Secrets Of A Solo Traveller: Your First Far Flung Adventure
Hearing pals over coffee rattle off their stories about their far-flung adventures overseas can leave you sickeningly envious if you’ve never been able to take off and enjoy a foray abroad. As you stare into your latte, you may feel the itchy feet of wanderlust starting to bite. It’s not like you’ve never had this feeling before, you just simply haven’t ever been in the position to plan a jaunt halfway across the globe. There’s either work commitments, study or financial obligations that have been holding you back. As your friends chat about their backpacking adventures in Thailand, the trials and tribulations of hitchhiking in Goa and their humorous tales of living like a local in Peru, you can’t help but feel like you’ve missed the boat. They reminisce like it was only yesterday, but their adventures took place when they were in their early twenties. Solo travel is a young person’s game, isn’t it? The short answer is no. It is not.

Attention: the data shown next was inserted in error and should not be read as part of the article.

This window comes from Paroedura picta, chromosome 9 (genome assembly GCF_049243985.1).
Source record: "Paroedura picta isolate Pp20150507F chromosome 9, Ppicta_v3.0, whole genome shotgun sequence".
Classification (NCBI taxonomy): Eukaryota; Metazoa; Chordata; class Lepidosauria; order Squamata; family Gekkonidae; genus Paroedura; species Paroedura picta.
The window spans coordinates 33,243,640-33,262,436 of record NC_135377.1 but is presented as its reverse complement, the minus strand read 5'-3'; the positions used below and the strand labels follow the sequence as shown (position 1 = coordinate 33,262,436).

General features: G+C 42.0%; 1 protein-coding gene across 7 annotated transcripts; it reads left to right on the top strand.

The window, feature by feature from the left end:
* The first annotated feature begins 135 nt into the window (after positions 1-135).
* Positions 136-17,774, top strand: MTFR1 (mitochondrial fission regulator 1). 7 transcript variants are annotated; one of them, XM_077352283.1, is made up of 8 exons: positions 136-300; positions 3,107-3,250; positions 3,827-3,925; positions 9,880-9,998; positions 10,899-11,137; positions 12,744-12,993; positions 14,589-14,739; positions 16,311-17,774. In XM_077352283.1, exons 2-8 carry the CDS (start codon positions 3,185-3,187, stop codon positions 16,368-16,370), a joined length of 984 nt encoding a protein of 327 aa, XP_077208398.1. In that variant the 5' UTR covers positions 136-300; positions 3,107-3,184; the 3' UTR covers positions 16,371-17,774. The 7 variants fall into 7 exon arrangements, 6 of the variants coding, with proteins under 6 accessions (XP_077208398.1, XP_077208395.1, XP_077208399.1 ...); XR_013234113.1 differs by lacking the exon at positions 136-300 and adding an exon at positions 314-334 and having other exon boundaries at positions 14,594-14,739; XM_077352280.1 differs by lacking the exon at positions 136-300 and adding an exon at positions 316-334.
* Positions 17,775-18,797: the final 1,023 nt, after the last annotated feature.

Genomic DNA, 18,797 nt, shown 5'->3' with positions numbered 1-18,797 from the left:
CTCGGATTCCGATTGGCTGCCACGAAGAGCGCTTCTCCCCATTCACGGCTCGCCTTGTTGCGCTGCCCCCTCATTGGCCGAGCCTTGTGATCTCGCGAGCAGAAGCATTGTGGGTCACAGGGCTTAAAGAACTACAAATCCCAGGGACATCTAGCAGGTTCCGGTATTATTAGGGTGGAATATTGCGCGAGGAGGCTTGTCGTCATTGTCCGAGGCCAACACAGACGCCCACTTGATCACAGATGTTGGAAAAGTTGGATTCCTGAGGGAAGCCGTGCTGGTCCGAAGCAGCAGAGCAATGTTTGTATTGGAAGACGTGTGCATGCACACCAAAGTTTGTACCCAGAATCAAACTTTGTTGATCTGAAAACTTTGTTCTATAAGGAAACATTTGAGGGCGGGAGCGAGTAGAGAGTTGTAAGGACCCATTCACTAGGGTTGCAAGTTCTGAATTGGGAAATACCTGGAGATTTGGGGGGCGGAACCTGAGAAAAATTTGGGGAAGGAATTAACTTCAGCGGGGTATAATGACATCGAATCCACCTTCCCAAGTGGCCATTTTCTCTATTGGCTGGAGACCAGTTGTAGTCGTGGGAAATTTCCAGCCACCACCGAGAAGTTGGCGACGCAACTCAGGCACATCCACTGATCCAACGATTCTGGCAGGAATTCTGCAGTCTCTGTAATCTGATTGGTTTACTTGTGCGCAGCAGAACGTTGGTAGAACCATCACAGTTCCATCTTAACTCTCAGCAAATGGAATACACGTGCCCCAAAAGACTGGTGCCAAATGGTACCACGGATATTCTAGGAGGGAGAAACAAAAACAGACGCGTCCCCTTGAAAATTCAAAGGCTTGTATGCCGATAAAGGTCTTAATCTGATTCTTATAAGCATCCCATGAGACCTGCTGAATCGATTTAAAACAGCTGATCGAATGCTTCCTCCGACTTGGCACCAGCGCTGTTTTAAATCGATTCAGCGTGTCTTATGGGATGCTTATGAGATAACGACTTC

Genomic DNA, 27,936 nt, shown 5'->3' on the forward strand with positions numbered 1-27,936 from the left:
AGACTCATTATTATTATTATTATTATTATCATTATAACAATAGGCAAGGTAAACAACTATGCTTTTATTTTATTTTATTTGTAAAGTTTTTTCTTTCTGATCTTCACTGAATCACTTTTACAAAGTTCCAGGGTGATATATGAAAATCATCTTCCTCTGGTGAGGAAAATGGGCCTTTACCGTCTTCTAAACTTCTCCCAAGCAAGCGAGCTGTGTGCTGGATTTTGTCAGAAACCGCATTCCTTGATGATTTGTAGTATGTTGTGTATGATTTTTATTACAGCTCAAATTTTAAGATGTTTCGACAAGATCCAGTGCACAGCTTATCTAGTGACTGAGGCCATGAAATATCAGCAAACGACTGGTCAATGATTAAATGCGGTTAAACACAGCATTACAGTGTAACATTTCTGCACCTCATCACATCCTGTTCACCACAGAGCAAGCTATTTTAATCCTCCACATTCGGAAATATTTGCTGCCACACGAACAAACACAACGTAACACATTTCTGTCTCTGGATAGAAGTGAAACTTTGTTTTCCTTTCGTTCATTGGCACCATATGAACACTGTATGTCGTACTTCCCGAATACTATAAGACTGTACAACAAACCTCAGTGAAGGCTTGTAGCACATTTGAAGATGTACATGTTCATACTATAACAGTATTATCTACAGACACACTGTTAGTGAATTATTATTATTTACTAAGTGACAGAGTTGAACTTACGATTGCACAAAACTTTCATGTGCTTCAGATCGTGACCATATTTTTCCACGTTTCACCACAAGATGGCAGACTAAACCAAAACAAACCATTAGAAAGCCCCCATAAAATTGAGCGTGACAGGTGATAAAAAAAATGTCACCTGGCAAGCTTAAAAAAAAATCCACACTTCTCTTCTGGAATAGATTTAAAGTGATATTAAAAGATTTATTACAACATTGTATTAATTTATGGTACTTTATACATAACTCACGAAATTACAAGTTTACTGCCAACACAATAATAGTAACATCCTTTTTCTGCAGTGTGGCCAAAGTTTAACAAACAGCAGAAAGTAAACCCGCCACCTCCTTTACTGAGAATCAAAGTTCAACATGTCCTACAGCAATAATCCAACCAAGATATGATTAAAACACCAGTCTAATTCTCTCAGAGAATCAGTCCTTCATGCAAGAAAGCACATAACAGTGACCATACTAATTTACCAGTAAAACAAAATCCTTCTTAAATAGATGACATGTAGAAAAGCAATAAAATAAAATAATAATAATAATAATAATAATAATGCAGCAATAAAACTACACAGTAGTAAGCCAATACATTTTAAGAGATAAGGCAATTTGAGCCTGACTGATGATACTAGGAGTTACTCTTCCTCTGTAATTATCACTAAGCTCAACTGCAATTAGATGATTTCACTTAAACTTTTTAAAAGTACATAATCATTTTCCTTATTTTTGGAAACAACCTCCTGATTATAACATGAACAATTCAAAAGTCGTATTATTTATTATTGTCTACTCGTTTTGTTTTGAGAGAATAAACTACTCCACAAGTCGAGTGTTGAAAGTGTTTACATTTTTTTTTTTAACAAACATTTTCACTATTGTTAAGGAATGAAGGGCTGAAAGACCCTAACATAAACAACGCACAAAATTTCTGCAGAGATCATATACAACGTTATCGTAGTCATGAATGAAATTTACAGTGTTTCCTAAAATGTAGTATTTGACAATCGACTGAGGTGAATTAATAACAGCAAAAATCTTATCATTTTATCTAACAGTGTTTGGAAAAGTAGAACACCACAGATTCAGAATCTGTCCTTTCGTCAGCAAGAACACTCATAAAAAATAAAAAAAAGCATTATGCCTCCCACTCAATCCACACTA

Plenty of thirty-somethings are finding that the itch they never truly scratched is still present. The craving for a wanderlust adventure is often insatiable, and it’s about time that you put some thought into satisfying your need for travel. Even if the furthest you have hot-footed it is an internal flight to visit some random twice removed family member, this doesn’t mean you can’t create your own solo travel story to tell. Work may give you a sabbatical, you may have been considering a new job anyway and a year off travelling the globe will look incredible on your CV. It’s time to spend some time getting your financial ducks in a row and prepare for your first foray travelling abroad.